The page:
Colonial economic policies, the new land revenue system, the colonial administrative and judicial systems, and the ruin of handicrafts leading to the over-crowding of land transformed the agrarian structure and impoverished the peasantry. When the peasants could take it no longer, they resisted this oppression and exploitation. The most militant and widespread of the peasant movements was the Indigo Revolt of 1859-60.
A major reason for the success of the Indigo Revolt was the tremendous cooperation, organization and discipline of the ryots. Another was the complete unity among Hindu and Muslim peasants. Leadership for the movement was provided by not just ryots but in some cases by petty zamindars, moneylenders and ex-employees of the planters.
A significant feature of the Indigo Revolt was the role of the intelligentsia of Bengal which organized a powerful campaign in support of the rebellious peasantry. It carried on newspaper campaigns, organized mass meetings, prepared memoranda on peasants’ grievances and supported them in their legal battles.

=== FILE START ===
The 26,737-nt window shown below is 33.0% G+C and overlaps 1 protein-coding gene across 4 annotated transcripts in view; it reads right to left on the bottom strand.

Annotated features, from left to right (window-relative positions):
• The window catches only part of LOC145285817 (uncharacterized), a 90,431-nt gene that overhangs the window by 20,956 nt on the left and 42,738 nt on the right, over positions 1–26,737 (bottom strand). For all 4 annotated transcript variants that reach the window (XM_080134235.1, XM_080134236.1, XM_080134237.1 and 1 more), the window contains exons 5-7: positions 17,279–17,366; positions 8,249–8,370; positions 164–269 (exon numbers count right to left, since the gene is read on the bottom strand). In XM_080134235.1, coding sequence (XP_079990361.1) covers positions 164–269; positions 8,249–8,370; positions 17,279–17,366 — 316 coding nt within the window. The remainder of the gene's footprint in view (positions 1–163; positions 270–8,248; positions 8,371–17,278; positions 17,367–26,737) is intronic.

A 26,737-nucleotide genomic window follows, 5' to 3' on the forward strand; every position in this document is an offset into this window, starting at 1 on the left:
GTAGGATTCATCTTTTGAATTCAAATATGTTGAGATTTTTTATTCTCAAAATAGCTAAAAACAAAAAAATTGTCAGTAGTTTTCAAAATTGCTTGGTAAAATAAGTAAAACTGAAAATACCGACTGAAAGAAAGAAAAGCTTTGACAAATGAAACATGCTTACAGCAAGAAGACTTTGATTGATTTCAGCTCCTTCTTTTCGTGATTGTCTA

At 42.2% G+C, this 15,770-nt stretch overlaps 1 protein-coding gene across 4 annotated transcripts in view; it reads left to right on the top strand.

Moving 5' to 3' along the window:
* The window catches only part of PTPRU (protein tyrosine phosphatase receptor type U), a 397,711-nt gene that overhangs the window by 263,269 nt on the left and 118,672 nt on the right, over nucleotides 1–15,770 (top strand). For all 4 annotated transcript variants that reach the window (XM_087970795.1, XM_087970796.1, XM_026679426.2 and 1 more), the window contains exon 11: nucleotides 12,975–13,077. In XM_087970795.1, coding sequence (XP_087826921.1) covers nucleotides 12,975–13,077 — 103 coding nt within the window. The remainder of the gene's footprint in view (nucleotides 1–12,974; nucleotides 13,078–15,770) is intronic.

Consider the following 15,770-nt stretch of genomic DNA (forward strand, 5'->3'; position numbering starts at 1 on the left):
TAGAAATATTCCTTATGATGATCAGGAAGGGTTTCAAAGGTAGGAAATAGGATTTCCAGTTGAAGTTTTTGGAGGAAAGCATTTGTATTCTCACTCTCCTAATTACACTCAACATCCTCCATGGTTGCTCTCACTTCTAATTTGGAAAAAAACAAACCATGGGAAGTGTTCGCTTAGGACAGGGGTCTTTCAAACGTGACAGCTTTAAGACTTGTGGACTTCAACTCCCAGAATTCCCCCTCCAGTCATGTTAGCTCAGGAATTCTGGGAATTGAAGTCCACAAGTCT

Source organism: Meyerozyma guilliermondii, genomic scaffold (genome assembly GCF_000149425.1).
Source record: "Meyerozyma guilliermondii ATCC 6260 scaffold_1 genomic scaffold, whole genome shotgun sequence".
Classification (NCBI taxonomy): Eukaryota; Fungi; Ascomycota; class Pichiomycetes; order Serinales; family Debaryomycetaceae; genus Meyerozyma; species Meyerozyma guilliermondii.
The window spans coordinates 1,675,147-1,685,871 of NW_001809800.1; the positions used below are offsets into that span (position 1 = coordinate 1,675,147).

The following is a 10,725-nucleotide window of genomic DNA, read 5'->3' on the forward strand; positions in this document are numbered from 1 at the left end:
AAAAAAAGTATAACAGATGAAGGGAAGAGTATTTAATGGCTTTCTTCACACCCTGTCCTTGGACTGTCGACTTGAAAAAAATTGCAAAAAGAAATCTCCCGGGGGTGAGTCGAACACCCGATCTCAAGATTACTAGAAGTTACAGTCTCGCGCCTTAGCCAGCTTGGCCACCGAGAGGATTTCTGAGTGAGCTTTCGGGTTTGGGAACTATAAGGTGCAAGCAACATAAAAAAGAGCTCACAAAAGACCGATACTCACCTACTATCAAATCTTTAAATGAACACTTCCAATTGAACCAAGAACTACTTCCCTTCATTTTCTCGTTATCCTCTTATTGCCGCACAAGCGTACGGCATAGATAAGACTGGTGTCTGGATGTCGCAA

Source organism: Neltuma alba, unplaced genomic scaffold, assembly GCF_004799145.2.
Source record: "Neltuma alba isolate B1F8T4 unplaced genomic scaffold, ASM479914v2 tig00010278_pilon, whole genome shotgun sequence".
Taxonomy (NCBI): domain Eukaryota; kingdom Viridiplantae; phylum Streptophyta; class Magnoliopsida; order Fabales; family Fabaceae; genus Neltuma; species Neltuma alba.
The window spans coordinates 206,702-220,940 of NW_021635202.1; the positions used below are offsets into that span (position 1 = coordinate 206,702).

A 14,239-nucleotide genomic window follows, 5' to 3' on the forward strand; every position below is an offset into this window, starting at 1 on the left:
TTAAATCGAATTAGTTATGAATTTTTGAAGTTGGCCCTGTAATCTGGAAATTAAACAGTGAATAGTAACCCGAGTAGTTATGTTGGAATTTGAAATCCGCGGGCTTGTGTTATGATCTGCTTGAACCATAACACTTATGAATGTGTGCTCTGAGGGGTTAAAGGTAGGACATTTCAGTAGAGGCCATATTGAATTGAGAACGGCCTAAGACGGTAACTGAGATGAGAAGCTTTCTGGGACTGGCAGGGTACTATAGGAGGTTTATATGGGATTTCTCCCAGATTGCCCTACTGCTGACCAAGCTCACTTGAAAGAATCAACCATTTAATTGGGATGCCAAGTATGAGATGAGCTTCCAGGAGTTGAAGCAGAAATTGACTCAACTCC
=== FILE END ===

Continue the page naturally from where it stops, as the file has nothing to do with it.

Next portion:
During the 1870s and early 1880s, Bengal was facing agrarian unrest, because of efforts by zamindars to enhance rent beyond legal limits and to prevent the tenants from acquiring occupancy rights under Act X of 1859.
This they tried to achieve through illegal coercive methods such as forced eviction and seizure of crops and cattle as well as by dragging the tenants into costly litigation in the courts. The peasants were no longer in a mood to tolerate such oppression.
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